Kala Rama ’05

Kala Rama ’05

The Life of a Reporter
Kala Rama ’05 was on the pre-med track at Fairfield University and completing a hospital internship, when she made a discovery: She really enjoyed interacting with patients each day.

The broken bones? Not so much.

“I connected with the people, not the science behind it,” the former Trumbull resident said recently. “[Internships] really show you what life will be like in the future. I had to think about if this was what I wanted in life.” So she did a 180 degree turn: While still a full-time Fairfield student, she moved into her sister’s New York City apartment and took on two high-profile internships — one with MTV News and the other with E! Entertainment.

“I would frost cupcakes at night to pay the rent,” she said, laughing about a part-time gig at Magnolia Bakery that she paired with a stint at Equinox gym to cover her expenses. “I got a free gym membership, so — pretty cool!”

She had a gargantuan amount on her plate, but it did the trick. Rama realized she had a passion for educating people that has turned into an exciting career in television news, currently as morning anchor for PIX11 News in New York City.

She started with PIX11 in January, having moved from WABC, where she reported from the New York station on weekday mornings. Prior to joining WABC, Rama worked as an anchor and reporter in Orlando at WKMG, where she was nominated for several Emmy Awards. She has also worked in Charlotte, N.C. at WSOC and in Springfield, Mass. at WWLP, where she received an Associated Press award for breaking news.

“Kala comes to PIX11 with extensive experience as a hard-hitting journalist, both on the anchor desk and out in the field,” PIX11 News Director Amy Waldman said in announcing her hiring. “Her local roots and commitment to reporting on the topics that affect New Yorkers resonate with our viewers.”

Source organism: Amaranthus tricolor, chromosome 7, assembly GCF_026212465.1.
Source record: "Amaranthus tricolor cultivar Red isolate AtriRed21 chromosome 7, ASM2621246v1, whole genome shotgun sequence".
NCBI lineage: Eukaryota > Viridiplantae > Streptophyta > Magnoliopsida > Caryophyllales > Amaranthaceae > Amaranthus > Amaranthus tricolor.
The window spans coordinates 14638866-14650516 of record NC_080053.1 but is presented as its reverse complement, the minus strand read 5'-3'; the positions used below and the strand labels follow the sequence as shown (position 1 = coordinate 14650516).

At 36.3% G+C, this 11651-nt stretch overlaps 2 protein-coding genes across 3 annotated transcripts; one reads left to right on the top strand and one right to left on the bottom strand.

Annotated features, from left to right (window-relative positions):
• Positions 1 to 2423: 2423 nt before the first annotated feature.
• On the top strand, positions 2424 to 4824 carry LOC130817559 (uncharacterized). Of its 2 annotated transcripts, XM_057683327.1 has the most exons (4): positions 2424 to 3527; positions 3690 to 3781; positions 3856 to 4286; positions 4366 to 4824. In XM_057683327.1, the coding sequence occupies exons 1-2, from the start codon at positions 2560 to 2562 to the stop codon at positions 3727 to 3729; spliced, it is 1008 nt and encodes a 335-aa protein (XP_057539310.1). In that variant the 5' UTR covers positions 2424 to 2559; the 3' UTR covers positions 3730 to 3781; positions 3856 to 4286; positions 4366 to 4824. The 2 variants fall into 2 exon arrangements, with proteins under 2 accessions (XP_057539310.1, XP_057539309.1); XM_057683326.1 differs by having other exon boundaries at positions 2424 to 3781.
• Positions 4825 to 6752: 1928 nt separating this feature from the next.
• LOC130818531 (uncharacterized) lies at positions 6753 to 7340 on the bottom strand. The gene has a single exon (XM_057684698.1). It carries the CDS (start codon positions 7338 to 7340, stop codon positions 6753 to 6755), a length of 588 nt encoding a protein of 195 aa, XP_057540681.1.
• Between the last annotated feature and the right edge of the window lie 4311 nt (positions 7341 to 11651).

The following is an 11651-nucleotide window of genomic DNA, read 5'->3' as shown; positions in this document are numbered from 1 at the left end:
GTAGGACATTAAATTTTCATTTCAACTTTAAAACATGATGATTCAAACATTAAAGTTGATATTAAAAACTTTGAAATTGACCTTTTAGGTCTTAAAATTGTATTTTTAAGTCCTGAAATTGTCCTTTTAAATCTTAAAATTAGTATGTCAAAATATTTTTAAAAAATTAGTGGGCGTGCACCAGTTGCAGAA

Rama started her career soon after graduating from Fairfield, when New Haven’s WTNH recognized her tireless energy and determination and named the 22-year-old as assignment editor.

“A lot of people go to Rome and Tuscany for a vacation after graduation,” she said. “This is what I did.”

What makes her so passionate about news?

“You get such a rush,” said the communication and politics major. “You are the person people look to to know what’s going on. You’re the person who tries to get the answers.

“There’s a lot of value in that. You’re helpful.”

Rama has covered a number of memorable stories, from a massive explosion at the Blue Rhino propane plant in Orlando in 2013 to Florida’s notorious hurricanes.

“Your eyelashes were stuck to your forehead,” she said of the gale-force winds she endured while broadcasting.

One of her toughest stories to report was the Sandy Hook School shooting in Newtown in 2012. She was sent up to cover the story from Orlando because she was from the area, which made it doubly hard.

“I just love kids and, being from the area, it was very tough to do,” she said. “I don’t think you’re ever prepared for something like that.”

Rama’s career and personal life crossed a few years ago when she met her husband of two years, Anthony DiLorenzo, while at the Springfield station. The two are lucky to be able to work together again at PIX11, where he is a general assignment reporter. The pair live on New York’s Upper West Side.

The life of a journalist means a certain amount of sacrifice, Rama said. Reporters and anchors routinely work holidays and weekends and balancing life and work can be a challenge.

“My dream job would be to have a career and maintain it and to be a mom, too,” she said. “This job takes a lot of time and you have to love what you do because the news is always on.”